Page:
Serve as the Legislature’s designated driver. Every year, it seems, at least one prominent state lawmaker gets stopped on a DUI, endangering his political career when word of his scandalous behavior reaches the district back home. What better insider gig for a guy with lots of time on his hands than hanging around the bar at Lucca and cheerfully grabbing the keys to ensure some soused solon gets safely tucked in bed?

Rearrange Jerry’s books. Our pal Greg Lucas recently provided a terrific guided tour through the eclectic and expansive personal library of Governor Gandalf, noting that his bookcase is “brimming — without organization — with topics like religion, urban planning, history, psychology and mysticism.”

Surely Gavin could earn himself some Brownie points – and begin working off the early demerits he racked up by undercutting Jerry’s bid to whack the U.C. budget – by spending a few hours getting the gubernatorial athenaeum in order, hopefully employing the Dewey decimal system, which the old-school Silver Fox would doubtlessly prefer.

On the day he was inaugurated this month, Newsom pathetically pleaded with reporters, who showed up to watch his swearing in but quickly decamped to fry some bigger fish: “This is the last time you’re going to want to talk to me,” he said. “Don’t forget me.”

No worries, lieutenant, we wouldn’t think of it.

.

Let the games begin: We hear the California Republican Party, struggling to recover its footing after getting pasted in November, is assiduously putting out feelers to potential 2012 presidential contenders in hopes of attracting some attention to its March 18-20 convention in Sacramento.

Party activists, of course, will be there to elect leaders, establish rules for top-two primaries and other fascinating chores, but whether normal people even notice the event may hinge on whether any presidentials come courting.

Included on the GOP’s wish list: Haley Barbour, Newt Gingrich, Rudy Giuliani, Mike Huckabee and Mitt Romney. Of course, they have to extend a warm invitation to Tundra Queen Sarah Palin, too, but we hear that some in the party dearly hope she won’t want to show, since she would consume all the oxygen and turn the convention into a Tea Party Extravaganza, when serious party rebuilding is what’s called for.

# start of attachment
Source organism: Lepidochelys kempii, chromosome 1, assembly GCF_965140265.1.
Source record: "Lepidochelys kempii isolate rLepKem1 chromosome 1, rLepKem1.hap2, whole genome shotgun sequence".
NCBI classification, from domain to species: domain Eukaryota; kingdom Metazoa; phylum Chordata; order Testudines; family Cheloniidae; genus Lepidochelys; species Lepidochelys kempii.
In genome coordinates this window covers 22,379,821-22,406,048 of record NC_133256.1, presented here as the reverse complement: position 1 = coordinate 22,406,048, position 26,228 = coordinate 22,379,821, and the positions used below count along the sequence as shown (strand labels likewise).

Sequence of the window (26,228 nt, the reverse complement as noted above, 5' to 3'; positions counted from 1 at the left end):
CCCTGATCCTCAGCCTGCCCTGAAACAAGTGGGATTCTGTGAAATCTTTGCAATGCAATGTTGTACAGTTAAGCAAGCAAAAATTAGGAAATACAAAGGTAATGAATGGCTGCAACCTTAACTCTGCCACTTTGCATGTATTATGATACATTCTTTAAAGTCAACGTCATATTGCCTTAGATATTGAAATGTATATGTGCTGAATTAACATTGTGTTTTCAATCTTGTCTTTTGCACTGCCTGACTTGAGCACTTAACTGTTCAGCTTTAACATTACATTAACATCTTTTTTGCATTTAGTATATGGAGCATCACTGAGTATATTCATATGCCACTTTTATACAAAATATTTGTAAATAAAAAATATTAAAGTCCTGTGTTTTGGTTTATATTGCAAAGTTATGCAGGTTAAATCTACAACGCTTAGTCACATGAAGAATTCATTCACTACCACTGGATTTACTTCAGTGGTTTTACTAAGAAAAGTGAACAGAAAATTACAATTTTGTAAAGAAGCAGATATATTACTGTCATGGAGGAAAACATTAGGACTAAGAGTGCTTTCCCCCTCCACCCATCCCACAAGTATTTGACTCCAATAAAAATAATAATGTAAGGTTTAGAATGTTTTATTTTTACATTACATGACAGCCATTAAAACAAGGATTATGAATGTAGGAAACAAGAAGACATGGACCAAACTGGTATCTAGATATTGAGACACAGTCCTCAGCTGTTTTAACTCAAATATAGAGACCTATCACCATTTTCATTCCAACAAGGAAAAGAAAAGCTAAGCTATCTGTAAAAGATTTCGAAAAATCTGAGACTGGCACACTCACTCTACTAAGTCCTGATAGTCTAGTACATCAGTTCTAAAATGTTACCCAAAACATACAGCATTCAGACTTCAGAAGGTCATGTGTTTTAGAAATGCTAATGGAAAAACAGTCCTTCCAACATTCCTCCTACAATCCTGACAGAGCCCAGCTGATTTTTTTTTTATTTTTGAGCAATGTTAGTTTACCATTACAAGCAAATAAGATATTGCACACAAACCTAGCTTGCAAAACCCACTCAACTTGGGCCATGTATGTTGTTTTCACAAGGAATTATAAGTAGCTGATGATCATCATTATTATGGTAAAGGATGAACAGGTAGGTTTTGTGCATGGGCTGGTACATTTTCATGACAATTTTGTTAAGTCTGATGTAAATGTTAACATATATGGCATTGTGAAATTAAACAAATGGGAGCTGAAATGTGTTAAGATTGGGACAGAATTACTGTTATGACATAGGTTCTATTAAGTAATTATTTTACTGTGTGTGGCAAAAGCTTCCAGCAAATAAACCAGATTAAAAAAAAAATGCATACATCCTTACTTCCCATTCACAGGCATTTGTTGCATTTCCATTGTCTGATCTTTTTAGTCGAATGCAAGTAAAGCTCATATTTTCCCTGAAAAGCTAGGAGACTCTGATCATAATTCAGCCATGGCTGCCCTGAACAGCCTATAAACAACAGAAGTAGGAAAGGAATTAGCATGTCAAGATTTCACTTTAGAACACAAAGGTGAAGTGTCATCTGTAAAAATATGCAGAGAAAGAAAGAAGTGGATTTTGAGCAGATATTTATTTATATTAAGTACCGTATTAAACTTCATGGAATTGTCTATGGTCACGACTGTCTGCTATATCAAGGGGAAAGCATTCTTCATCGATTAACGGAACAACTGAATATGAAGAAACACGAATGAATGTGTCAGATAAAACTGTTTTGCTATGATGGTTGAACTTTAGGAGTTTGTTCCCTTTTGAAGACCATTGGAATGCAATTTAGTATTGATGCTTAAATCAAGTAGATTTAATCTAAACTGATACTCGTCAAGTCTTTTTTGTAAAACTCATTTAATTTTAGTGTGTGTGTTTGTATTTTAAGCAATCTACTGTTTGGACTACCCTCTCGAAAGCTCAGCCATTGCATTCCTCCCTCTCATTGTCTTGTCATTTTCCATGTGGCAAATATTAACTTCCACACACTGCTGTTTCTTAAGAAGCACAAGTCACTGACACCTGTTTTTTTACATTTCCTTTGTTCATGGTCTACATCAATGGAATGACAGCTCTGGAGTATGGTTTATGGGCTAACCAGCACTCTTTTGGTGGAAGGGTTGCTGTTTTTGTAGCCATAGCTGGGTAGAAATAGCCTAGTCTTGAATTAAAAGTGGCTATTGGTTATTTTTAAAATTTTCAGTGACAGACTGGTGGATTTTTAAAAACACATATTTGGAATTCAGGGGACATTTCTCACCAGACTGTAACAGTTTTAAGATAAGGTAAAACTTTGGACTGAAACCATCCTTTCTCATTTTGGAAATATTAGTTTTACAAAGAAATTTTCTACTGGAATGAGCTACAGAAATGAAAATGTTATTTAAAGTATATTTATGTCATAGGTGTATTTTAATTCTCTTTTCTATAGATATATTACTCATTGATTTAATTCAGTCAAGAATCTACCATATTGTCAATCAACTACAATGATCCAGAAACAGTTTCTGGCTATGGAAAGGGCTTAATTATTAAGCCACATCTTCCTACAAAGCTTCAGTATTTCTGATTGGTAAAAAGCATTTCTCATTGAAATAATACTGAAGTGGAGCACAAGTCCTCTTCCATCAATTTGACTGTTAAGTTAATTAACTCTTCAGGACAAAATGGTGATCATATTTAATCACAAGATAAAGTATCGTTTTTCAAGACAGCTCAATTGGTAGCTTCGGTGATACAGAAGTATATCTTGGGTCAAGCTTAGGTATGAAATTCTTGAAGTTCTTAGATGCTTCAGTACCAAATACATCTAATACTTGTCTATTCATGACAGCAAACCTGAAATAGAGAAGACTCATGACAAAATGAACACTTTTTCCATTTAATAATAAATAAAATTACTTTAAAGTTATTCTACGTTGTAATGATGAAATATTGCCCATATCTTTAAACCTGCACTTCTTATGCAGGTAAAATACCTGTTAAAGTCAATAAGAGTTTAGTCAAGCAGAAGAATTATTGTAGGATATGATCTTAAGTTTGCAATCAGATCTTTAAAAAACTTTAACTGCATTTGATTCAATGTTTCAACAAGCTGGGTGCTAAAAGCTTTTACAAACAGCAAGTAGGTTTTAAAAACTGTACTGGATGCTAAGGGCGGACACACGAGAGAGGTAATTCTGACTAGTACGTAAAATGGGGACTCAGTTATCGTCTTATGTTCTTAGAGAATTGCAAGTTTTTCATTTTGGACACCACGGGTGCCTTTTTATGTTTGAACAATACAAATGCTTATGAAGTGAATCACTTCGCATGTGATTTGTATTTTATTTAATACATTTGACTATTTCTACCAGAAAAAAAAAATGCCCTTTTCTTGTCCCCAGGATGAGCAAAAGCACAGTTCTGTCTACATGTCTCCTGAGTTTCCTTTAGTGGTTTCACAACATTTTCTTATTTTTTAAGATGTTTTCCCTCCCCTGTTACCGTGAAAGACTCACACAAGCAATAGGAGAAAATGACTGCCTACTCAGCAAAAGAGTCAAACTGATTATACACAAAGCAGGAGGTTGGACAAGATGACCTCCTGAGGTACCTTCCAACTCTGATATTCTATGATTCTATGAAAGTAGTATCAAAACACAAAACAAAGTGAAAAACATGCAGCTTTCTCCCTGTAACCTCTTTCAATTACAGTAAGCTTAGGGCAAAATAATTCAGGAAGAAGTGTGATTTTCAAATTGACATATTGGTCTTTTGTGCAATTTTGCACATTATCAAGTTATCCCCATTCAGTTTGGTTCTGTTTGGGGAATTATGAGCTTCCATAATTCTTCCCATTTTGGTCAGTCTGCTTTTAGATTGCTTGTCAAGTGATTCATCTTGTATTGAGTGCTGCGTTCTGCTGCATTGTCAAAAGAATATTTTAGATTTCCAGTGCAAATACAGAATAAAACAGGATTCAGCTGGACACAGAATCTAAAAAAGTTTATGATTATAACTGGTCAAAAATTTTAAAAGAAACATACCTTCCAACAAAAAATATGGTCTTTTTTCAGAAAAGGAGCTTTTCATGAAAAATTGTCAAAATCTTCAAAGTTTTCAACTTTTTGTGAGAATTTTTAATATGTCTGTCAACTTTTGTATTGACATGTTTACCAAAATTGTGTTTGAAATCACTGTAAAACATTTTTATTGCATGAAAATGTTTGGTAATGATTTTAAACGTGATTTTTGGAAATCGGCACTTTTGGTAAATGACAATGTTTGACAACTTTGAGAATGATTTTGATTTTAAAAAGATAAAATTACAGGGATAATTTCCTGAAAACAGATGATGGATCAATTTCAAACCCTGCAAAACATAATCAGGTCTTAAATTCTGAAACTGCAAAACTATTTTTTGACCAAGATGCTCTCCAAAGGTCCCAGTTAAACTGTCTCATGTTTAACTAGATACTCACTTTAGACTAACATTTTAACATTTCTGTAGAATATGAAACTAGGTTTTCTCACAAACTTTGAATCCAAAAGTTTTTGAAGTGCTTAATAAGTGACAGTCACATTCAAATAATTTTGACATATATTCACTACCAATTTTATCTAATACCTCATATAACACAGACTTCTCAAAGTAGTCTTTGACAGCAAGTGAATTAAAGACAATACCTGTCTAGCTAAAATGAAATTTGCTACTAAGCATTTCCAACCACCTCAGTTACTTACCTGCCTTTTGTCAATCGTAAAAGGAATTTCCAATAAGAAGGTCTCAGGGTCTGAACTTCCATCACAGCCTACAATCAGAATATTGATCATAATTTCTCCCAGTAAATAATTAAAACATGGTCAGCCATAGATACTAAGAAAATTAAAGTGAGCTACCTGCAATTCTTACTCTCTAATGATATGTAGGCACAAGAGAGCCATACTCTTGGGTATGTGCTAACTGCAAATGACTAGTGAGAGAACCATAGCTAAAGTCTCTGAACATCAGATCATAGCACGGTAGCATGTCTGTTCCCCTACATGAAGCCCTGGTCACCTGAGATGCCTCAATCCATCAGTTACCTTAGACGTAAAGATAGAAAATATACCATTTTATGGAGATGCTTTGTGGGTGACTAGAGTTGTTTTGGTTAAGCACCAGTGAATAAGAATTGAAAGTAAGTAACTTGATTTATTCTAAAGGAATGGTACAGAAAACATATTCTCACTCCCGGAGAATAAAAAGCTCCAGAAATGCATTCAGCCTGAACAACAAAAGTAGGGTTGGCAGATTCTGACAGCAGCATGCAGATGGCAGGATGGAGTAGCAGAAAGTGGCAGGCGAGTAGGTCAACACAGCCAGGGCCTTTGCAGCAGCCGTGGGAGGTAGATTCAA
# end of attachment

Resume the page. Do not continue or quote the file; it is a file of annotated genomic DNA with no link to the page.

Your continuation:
Calbuzz is not in the party building business but we sure would like to see the California GOP become relevant again in statewide elections: it’d be better for political reporters, not to mention democracy, if there was a little competition of ideas in California. That’s why we posted our Memo to the GOP (key item: figure out a way to support a path to citizenship for illegal immigrants without sacrificing your Republican principles).

Meanwhile, back in the United States of Washington, D.C., the 2012 sweepstakes is already well underway. If you’re already behind — for shame! — here’s a preliminary reading list:

– Chris “The Fix” Cillizza offers an early line on the electoral college, concluding that Obama’s not nearly in the sad shape some would-be rivals would have you think.

– The Chron produced a swell set of charts for their pre-SOTU coverage comparing Obama’s standing on some economic and political measurables with those of recent presidents.

– The Times details how national political blogs are cranking up to go completely nuts with coverage.

Politico confirms the accuracy of the Times story.

– Politico also smokes out our own Rob Stutzman, a key 2008 Mitt Romney operative, to buttress their situationer showing that Mighty Mitt is encountering a level of skepticism among political professionals that’s hardly befitting an alleged front-runner:

“I’m keeping my powder dry for now,” said Stutzman, Romney’s top California adviser in 2008. “I think new congressional maps and Senate races may provide the most exciting campaign opportunities in ’12.”

At least since that whole Meg Whitman thing, anyway.